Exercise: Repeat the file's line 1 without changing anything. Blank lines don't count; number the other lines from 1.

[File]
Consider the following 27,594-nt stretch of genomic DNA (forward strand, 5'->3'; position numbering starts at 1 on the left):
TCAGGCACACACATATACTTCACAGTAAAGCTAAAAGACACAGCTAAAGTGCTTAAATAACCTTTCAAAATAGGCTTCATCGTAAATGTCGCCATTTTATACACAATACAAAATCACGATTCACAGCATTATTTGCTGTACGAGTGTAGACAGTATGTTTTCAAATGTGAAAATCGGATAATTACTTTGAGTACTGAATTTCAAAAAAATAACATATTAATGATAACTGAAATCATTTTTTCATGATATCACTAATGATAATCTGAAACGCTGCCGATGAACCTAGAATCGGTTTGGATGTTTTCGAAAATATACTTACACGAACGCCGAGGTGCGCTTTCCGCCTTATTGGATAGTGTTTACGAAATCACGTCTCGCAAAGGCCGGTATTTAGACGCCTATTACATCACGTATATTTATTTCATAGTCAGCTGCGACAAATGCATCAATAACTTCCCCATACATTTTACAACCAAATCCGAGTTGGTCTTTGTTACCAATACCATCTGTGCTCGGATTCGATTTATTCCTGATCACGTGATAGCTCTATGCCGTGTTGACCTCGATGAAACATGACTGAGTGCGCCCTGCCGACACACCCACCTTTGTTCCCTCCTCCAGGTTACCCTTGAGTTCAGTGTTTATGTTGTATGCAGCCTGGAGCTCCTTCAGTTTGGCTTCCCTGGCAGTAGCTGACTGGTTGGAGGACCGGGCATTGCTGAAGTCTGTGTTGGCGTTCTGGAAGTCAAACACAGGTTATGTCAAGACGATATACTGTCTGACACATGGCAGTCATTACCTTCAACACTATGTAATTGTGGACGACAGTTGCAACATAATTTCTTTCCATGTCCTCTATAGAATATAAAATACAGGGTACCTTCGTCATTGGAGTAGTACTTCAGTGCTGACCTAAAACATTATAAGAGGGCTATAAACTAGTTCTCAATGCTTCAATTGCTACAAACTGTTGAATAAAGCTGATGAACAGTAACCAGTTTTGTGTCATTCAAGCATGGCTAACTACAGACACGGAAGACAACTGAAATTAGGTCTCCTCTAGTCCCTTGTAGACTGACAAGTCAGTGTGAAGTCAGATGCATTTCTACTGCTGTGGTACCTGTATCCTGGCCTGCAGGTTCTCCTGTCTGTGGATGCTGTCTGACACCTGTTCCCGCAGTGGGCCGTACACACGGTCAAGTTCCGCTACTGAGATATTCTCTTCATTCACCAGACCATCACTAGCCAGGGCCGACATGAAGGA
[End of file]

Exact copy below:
Consider the following 27,594-nt stretch of genomic DNA (forward strand, 5'->3'; position numbering starts at 1 on the left):